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Ellis Rabb Poster

Biography

Jump to: Overview (2) | Mini Bio (1) | Spouse (1) | Trivia (5)

Overview (2)

Born in Memphis, Tennessee, USA
Died in Memphis, Tennessee, USA  (heart failure)

Mini Bio (1)

Ellis Rabb was born on June 20, 1930 in Memphis, Tennessee, USA. He was an actor and director, known for The Royal Family (1977), The Dain Curse (1978) and Great Performances (1971). He was married to Rosemary Harris. He died on January 11, 1998 in Memphis.

Spouse (1)

Rosemary Harris (4 December 1959 - 1967)

Trivia (5)

Won Broadway's 1976 Tony Award as Best Director (Play) for a revival of "The Royal Family." He had been previously nominated as Best Director (Dramatic) in 1966 for a revival of "You Can't Take It with You."
His theatrical vocal intonations were Kelsey Grammer's primary inspiration for the voice of Sideshow Bob. Both appeared in Cheers: Rabb as a guest star in the first season, and Grammer as a series regular from the third season on.
He was nominated for a 1978 Joseph Jefferson Award for Guest Artist for his performance in "Twelfth Night" at the Academy Festival Theatre in Chicago, Illinois.
Celeste Holm (1917-2012), in early 1971, was asked to open the new University of Michigan Professional Theatre program's new just finished stage facility. Celeste Holm and her husband Wesley Addy (m. 22 March 1966-31 Dec 1996, his death) approached their friend Claibe Richardson with the proposal; to present his recent musical "The Grass Harp", staged at the Rhode Island School of Design Auditorium by the Trinity Square Repertory Company, produced and directed by Adrian Hall, to open the new theatre at Michigan University, Ann Arbor. Celeste and husband Wesley Addy had been looking for a musical property for Celeste to perform. Broadway producer Richard Barr, had taken under option "The Grass Harp" property as his new production, agreed to the Celeste Holm proposal. University of Michigan would finance the complete cost of mounting the musical. This opportunity became CFR's chance to get a production mounted to take onto Broadway, financed by the University of Michigan. Celeste would be a featured cast member performing the role "Baby Love" with her heavenly-pride-and-joys. The roulette ball rolling! CFR had to get new orchestrations and adapt the rewrites Kenward Elmslie had recently submitted. CFR, a professional friend with director Ellis Rabb, recommended Ellis to Richard Barr as the musical's director. (Ellis Rabb had never directed a musical in his life, nor would Ellis ever do another musical in his career!). Ellis Rabb brought Michael Tipton, his scenic and lighting designer and costumer Nancy Pptts along. The original Trinity Square cast was evaluated and recast. Barbara Baxley as Dolly Heart Talbo was replaced with Barbara Cook; Carol Bruce as Verena Talbo was replaced with Ruth Ford; Elaine Stritch as Baby Love was replaced with Celeste Holm. James Tilton's stage set had a metal tree trunk and limbs plunked upstage center of the basic main stage set; no casters for moving "in-one" for scenes staged in the tree's branches. Instead, the featured set piece stood planted as a tomb stone center stage, up/towards the back-stage. All musical dance numbers staged up-stage "in-one", while the cast stood "down-stage" observing the action. After the musical closed at Michigan University, the production was moved to NYC, to begin previews October 28th, opening November 2nd. In the transition to Broadway, Celeste Holm had served her purpose of getting the show on track, until everyone decided Celeste was not to be included in the Broadway transfer. CFR's lawyer Rose Caputo was replaced with new legal representation through Richard Barr. Richard Barr wanted Rose Caputo to surrender all of her Claibe Richardson legal material representation. Caputo refused. CFR, nevertheless, got what he wanted with new management, dumping further relations with his friend and lawyer Rose Caputo. The question why was the musical a flop? Between Richard Barr, CFR and Ellis Rabb, Celeste Holm was fired, replaced with Karen Morrow. The physical stage production was doomed with burlap material employed as side leg panels, borders, and as a stage drop masking surround. Burlap brown material is a dense coarse woven fabric which should never be used as stage curtain or stage border configuration because the material absorbs sound, not deflect sound. The audience could hear the orchestra but the cast voices could not get past and over the orchestra pit. The Martin Beck Theatre is an immense theatre auditorium; with little voices, no mikes nor sound support except for Cook and Morrow; a big orchestra for the musical but with no stage hands because there was no scenery to move! Ruth Ford worrying if her silk stocking seam is in a straight line! The musical opened during a newspaper strike with no advance publicity. No advance theatre block-party ticket sales. The musical's closing notice was posted five days after opening November 2nd. The musical can never be revived nor staged because of orchestration copy rights forfeited by CFR and Elmslie.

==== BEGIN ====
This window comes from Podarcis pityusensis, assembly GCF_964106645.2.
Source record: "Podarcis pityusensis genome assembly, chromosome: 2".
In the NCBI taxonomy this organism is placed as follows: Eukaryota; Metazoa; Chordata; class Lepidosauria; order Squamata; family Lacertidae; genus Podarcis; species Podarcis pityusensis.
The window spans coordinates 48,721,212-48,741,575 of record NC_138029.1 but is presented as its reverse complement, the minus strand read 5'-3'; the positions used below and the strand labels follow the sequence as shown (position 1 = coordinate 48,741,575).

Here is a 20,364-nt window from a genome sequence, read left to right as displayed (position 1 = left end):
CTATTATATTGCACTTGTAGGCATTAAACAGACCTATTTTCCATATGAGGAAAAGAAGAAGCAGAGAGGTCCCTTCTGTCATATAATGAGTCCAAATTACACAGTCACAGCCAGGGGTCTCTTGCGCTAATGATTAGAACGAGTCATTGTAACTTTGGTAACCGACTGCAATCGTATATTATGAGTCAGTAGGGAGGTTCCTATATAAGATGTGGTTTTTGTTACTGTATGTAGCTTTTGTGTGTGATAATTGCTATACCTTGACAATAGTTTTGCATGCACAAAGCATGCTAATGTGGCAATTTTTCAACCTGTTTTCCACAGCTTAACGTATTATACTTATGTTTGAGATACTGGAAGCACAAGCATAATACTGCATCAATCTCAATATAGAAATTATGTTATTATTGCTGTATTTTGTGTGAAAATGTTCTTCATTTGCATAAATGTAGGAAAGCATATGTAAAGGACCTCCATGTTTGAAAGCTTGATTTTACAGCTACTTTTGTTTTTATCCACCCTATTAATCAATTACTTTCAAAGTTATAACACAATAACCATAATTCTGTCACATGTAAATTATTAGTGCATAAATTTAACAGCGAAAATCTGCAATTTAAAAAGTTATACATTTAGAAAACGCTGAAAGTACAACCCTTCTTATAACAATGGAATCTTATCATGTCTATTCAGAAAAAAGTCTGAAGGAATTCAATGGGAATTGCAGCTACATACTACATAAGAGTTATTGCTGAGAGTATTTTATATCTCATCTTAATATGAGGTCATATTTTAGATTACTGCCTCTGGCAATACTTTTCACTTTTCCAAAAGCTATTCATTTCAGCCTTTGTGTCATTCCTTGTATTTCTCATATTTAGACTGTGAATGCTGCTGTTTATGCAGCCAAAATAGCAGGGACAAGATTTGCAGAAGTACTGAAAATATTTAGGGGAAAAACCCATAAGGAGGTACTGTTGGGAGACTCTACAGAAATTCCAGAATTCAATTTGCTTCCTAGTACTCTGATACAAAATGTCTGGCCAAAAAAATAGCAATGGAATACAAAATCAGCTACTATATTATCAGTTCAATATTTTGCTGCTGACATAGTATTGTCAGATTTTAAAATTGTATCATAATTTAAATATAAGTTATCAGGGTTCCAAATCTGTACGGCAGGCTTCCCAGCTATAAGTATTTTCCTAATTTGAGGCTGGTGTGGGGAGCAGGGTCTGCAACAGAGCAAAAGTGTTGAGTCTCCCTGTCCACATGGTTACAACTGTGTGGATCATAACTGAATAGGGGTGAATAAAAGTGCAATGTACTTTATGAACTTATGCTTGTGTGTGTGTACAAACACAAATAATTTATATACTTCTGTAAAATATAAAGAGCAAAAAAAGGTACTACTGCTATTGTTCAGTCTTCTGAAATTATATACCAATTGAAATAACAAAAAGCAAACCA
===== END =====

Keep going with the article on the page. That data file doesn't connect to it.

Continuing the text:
He and Diana Maddox were awarded the 1981 Drama Logue Award for Outstanding Direction for "Twelfth Night" at the Mark Taper Forum Theatre in Los Angeles, California.

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